Isabella took photos on our Harrods mission and began sketching during our tea break, and I’m smitten with her artwork, which you can see here with Aquarius as the child’s star sign unlocking the time portal:

Harrods ceiling detail. © iGoStories Ltd 2016

And here you can see the other side of this time portal in Sagittarius, in 50BC Dendera:

Dendera ceiling detail. © iGoStories Ltd 2016

Using this link, between the figures in the Harrods ceiling and Cleopatra, I knew I wanted to play with the Nile theme, work in some King Tut, the Sphinx and the Pyramids. The Nile River cruise was a fun way to do it. Isabella illustrated this night-to-day scene so beautifully, it was difficult to deface it with words. My favourite character, Little Tut, appears for a quick game of Hide-and-Seek, and I introduced yet another historically accurate fact: the obelisk now known as London’s Cleopatra’s Needle was standing at Heliopolis (a suburb of modern day Cairo) alongside its twin (now in New York City) in 50BC, precisely when the story takes place. Now at the edge of the Thames in London, not quite opposite the London Eye.

Next was to look at a map and get the storyline to Alexandria, and the Nile River, also a key theme of Mitchell’s design, provided the perfect route. Flowing north from Dendera, past the Giza Plateau, with the Sphinx and the pyramids gave Isabella the idea to do a night-to-day map view of the Nile River cruise. Beautiful.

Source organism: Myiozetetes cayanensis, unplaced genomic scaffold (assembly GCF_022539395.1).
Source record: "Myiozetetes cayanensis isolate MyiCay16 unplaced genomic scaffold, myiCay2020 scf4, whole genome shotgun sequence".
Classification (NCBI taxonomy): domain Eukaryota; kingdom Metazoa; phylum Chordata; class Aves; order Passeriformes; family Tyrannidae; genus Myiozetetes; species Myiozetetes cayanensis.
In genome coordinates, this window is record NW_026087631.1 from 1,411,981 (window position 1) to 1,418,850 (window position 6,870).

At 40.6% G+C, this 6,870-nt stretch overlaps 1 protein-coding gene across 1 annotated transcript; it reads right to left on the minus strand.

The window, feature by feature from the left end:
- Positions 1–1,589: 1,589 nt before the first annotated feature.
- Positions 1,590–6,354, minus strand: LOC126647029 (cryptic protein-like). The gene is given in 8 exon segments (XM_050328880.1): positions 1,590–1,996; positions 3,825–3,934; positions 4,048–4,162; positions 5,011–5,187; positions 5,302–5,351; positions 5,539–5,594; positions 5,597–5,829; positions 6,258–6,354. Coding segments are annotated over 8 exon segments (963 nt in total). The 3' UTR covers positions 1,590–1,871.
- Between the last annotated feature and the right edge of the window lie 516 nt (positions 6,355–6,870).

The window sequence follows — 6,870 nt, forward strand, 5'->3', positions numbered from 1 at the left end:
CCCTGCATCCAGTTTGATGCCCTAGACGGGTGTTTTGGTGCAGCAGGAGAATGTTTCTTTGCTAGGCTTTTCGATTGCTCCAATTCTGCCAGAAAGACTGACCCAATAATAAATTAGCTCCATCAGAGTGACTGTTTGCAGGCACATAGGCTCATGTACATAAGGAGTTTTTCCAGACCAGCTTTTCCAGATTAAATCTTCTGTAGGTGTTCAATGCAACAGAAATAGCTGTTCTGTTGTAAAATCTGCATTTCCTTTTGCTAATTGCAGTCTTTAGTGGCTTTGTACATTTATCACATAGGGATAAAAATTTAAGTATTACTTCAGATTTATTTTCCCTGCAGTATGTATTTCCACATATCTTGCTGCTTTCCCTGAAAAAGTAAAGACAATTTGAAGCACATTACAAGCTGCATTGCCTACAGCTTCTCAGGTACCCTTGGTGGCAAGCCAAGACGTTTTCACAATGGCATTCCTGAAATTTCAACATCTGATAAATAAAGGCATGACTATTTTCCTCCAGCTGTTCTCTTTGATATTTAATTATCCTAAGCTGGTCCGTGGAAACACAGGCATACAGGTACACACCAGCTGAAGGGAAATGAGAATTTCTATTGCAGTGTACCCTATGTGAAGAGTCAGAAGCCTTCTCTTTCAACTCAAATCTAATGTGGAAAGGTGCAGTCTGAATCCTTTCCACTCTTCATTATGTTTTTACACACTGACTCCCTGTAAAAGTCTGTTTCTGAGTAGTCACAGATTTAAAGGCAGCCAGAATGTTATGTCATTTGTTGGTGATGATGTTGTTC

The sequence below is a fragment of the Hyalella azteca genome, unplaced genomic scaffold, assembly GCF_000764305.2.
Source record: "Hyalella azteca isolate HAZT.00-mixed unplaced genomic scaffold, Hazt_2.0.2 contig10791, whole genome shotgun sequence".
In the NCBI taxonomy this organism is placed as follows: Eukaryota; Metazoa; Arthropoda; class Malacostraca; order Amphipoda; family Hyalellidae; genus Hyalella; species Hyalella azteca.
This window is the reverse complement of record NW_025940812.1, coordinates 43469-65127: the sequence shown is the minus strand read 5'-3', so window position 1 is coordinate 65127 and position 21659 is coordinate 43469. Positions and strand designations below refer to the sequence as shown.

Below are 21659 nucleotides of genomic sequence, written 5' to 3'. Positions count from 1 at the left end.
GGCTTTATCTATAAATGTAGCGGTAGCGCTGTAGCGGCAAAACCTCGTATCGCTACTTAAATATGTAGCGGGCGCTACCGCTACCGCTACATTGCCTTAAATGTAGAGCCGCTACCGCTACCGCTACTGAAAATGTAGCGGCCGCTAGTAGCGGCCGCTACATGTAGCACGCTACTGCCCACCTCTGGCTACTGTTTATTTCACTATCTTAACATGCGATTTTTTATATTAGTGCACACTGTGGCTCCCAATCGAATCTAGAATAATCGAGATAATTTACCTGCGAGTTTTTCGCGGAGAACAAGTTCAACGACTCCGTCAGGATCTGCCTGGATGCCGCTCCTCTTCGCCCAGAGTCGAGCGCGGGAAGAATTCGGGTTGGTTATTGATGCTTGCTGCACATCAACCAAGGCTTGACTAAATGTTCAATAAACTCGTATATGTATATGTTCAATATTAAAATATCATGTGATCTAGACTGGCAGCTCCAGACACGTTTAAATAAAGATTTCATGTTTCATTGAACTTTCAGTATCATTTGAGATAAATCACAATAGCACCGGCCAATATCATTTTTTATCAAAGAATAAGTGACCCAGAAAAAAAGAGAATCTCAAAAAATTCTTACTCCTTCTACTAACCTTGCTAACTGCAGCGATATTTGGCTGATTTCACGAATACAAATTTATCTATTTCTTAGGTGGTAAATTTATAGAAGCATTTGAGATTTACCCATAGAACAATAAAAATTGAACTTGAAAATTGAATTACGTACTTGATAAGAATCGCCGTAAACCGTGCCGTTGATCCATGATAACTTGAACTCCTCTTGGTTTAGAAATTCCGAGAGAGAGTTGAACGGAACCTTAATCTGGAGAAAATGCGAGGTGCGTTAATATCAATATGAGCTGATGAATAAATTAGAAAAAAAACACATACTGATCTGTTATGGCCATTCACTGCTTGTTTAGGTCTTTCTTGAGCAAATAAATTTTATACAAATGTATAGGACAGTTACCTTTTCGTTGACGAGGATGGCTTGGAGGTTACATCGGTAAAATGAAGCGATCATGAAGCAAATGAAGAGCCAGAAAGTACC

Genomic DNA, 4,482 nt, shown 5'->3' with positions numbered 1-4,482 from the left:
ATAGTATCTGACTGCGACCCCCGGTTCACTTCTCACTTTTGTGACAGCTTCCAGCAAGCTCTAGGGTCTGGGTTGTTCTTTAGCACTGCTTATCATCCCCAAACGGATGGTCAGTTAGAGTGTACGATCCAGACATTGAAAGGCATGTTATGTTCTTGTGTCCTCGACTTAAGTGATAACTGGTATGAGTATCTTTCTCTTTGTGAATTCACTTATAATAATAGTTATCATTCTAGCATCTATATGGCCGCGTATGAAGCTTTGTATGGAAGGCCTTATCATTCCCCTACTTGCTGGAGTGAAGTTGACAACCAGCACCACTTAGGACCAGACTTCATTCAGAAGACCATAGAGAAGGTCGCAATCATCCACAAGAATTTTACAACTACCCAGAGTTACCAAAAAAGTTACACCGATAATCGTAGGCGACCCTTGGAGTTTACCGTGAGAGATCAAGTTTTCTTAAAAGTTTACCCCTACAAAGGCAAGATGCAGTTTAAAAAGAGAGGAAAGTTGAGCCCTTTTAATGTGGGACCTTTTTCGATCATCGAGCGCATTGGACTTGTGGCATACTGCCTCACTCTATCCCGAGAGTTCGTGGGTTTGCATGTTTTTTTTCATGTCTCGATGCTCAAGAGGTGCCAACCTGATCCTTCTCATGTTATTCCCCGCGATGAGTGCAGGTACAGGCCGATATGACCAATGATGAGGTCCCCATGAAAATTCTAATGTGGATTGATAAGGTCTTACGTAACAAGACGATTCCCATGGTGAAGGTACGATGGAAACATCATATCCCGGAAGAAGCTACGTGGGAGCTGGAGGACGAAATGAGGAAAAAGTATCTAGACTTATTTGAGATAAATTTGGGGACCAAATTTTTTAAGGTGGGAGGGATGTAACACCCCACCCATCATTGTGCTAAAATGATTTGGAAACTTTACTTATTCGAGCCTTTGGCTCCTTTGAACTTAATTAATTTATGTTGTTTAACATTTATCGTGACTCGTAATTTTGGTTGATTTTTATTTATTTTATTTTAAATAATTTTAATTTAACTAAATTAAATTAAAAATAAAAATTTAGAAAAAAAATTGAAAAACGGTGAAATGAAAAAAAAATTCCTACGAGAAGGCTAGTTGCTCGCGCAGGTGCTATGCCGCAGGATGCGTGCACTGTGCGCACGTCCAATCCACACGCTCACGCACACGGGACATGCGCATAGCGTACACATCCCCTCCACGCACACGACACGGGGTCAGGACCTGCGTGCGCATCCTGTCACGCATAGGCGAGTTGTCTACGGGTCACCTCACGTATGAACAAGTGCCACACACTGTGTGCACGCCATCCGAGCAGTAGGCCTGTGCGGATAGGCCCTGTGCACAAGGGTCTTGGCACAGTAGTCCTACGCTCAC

Nile River cruise artwork:

Nile River cruise scene from ‘Adventures in London.’ © iGoStories Ltd 2016

“Cleopatra’s ships sailed swiftly up the flowing Nile…”

and off to Alexandria, where the child in the book receives a flying carpet from Cleopatra. The flying carpet is an ancient legend based on supposed secret knowledge of using special clay in the rug’s dying process to give it anti-magnetic properties, thus enabling it to hover. Here is some fun reading on the history of flying carpets.

“Ben Sherira writes that the great library of Alexandria, founded by Ptolemy I, kept a large stock of flying carpets for its readers. They could borrow these carpets in exchange for their slippers, to glide back and forth, up and down, among the shelves of papyrus manuscripts.

The library was housed in a ziggurat that contained forty thousand scrolls of such antiquity that they had been transcribed by three hundred generations of scribes, many of whom did not understand the dead alphabet that they bore. The ceiling of this building was so high that readers often preferred to read while hovering in the air. The manuscripts were so numerous that it was said that not even a thousand men reading them day and night for fifty years could read them all.”
-from The Wizard’s Thatch Academy article, The Secret History of Flying Carpets.

In our case, the flying carpet can also allow its rider to time travel!

Related Links:


Dendera Zodiac

William Mitchell at Harrods

Cleopatra’s Needle

The Secret History of Flying Carpets